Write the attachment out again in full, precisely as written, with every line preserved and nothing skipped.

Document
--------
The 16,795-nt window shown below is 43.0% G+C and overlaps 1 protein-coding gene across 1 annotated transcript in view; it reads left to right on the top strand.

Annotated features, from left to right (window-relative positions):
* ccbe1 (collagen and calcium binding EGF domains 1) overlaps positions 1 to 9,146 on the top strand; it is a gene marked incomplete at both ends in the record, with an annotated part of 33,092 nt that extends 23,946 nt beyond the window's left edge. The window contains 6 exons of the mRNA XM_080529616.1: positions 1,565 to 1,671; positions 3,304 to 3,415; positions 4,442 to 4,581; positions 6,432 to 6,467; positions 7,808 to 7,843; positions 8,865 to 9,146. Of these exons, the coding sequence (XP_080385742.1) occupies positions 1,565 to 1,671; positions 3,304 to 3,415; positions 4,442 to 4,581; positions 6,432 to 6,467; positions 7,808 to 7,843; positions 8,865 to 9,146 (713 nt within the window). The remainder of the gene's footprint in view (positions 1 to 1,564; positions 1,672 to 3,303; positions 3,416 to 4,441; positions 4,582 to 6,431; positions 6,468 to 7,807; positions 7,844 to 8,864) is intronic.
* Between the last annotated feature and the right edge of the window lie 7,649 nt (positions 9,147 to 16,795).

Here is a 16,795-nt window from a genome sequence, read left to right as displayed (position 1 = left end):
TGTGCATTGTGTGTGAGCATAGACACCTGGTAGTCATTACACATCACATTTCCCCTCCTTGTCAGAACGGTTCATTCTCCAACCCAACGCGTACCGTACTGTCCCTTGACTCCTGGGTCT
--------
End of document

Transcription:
The 16,795-nt window shown below is 43.0% G+C and overlaps 1 protein-coding gene across 1 annotated transcript in view; it reads left to right on the top strand.

Annotated features, from left to right (window-relative positions):
* ccbe1 (collagen and calcium binding EGF domains 1) overlaps positions 1 to 9,146 on the top strand; it is a gene marked incomplete at both ends in the record, with an annotated part of 33,092 nt that extends 23,946 nt beyond the window's left edge. The window contains 6 exons of the mRNA XM_080529616.1: positions 1,565 to 1,671; positions 3,304 to 3,415; positions 4,442 to 4,581; positions 6,432 to 6,467; positions 7,808 to 7,843; positions 8,865 to 9,146. Of these exons, the coding sequence (XP_080385742.1) occupies positions 1,565 to 1,671; positions 3,304 to 3,415; positions 4,442 to 4,581; positions 6,432 to 6,467; positions 7,808 to 7,843; positions 8,865 to 9,146 (713 nt within the window). The remainder of the gene's footprint in view (positions 1 to 1,564; positions 1,672 to 3,303; positions 3,416 to 4,441; positions 4,582 to 6,431; positions 6,468 to 7,807; positions 7,844 to 8,864) is intronic.
* Between the last annotated feature and the right edge of the window lie 7,649 nt (positions 9,147 to 16,795).

Here is a 16,795-nt window from a genome sequence, read left to right as displayed (position 1 = left end):
TGTGCATTGTGTGTGAGCATAGACACCTGGTAGTCATTACACATCACATTTCCCCTCCTTGTCAGAACGGTTCATTCTCCAACCCAACGCGTACCGTACTGTCCCTTGACTCCTGGGTCT